• (On DC: One Million) I just read it again and liked it a lot. Comics were definitely happier, breezier and more confident in their own strengths before Hollywood and the Internet turned the business of writing superhero stories into the production of low budget storyboards or, worse, into conformist, fruitless attempts to impress or entertain a small group of people who appear to hate comics and their creators. [9]

On The X-Men[edit]

  • The 'Planet X' story was partially intended as a comment on the exhausted, circular nature of the X-Men's ever-popular battle with Magneto and by extension, the equally cyclical nature of superhero franchise re-inventions. I ended the book exactly where I came on board, with Logan killing Magneto AGAIN, as he had done at the end of Scott Lobdell's run. Evil never dies in comic book universes. It just keeps coming back. Imagine Hitler back for the hundredth time to menace mankind. (2004) [10]
  • What people often forget, of course, is that Magneto, unlike the lovely Sir Ian McKellen, is a mad old terrorist twat. No matter how he justifies his stupid, brutal behaviour, or how anyone else tries to justify it, in the end he's just an old bastard with daft, old ideas based on violence and coercion. I really wanted to make that clear (when writing New X-Men). (2004) [11]

On Magic[edit]

  • All the comics are sigils. "Sigil" as a word is out of date. All this magic stuff needs new terminology because it's not what people are being told it is at all. It's not all this wearying symbolic misdirection that's being dragged up from the Victorian Age, when no-one was allowed to talk plainly and everything was in coy poetic code. The world's at a crisis point and it's time to stop bullshitting around with Qabalah and Thelema and Chaos and Information and all the rest of the metaphoric smoke and mirrors designed to make the rubes think magicians are "special" people with special powers. It's not like that. Everyone does magic all the time in different ways. "Life" plus "significance" = magic.
  • Everything is literally entangled, it can all be communicated with and affected 'at a distance' because there is no distance, only a simulation of apparent separation which our limited consciousness feeds us second by second at 11 bits. The 'telepathy' which brings people together is no more or less supernatural or unlikely than the 'telepathy' which brings two of your fingers together when you think about it. Patience, participation and constant close observation of what's going on, on the inside and on the outside will soon make you a fine sorcerer, if that's what you want to be. (2004) [12]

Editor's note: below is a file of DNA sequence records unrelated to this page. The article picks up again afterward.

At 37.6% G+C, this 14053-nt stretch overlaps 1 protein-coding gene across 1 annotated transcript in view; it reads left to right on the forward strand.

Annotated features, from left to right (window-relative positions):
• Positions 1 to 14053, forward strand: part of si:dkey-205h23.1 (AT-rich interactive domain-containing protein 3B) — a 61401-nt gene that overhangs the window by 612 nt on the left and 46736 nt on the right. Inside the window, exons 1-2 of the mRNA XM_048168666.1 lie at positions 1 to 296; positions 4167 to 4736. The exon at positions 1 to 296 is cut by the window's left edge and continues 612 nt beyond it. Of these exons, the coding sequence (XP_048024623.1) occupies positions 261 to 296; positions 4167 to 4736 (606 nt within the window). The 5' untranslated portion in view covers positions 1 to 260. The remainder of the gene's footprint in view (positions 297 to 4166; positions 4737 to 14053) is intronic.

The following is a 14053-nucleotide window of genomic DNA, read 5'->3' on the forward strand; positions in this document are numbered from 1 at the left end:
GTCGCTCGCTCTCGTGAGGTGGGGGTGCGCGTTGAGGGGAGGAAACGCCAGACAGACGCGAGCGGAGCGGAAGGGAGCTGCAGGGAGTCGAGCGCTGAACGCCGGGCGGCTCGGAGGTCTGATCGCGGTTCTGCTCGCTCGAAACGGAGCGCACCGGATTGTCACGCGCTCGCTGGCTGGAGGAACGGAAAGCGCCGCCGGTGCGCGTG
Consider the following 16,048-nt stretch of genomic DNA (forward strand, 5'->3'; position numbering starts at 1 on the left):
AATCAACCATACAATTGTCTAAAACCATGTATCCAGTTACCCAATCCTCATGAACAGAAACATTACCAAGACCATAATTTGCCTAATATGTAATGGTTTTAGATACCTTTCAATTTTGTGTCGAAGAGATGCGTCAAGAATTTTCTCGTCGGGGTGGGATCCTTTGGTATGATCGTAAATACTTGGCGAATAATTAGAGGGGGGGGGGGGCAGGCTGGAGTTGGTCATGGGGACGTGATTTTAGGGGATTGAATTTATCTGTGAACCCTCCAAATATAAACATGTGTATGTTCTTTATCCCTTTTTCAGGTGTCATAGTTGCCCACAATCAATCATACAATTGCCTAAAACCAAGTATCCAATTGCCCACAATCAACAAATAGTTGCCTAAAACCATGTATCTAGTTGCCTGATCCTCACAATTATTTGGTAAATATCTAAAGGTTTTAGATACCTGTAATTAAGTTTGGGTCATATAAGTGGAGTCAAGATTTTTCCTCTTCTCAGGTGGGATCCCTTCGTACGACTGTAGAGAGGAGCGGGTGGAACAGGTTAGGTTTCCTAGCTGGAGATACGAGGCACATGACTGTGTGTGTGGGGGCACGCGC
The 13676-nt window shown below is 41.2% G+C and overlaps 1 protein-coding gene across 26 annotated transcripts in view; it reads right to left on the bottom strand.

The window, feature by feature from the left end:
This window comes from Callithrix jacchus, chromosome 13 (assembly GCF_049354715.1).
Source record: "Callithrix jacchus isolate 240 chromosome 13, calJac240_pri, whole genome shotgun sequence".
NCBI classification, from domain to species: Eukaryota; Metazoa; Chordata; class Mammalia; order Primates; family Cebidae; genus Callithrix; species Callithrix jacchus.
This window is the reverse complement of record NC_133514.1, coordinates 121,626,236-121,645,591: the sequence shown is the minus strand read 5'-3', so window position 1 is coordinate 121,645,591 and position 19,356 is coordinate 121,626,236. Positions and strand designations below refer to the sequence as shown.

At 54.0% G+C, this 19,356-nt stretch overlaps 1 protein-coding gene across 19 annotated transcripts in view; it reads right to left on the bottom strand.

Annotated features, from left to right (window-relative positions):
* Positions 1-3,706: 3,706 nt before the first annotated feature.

• I got so enmeshed in (The Invisibles) that I was producing holographic voodoo effects and found that I could make stuff happen just by writing about it. At the conclusion of volume one, I put the King Mob character in a situation where he was being tortured and he gets told that his face is being eaten away by bacteria and within a few months my own face was being eaten away by infection. I still have the scar. It's a pretty cool scar too but at the time it was really distressing. Then I had the character dying and within a few months, there I was dying in the hospital of blood poisoning and staph aureus infection. As I lay dying, I wrote my character out of trouble and somehow survived. I used the text as medicine to get myself out of trouble. Writing became a way of keeping myself alive. As soon as I was out of hospital I made sure my character had a good time and got a laid a lot and within months I was having the time of my life. (2005) [13]

On Life[edit]

  • "Real life?" What's that? (2003) [14]
  • I'd say to myself or whoever I was with, 'It'll look good in the biography.' and then I'd go ahead and do whatever daft thing it was - like taking acid on the sacred mesa or doing the bungee-jump, getting the haircut, dancing with the stranger, talking to the crowd - whatever I was 'scared' of mostly, or fancied doing, or never dared before, I'd try it on the basis that it would make for a more interesting read one day. (2004) [15]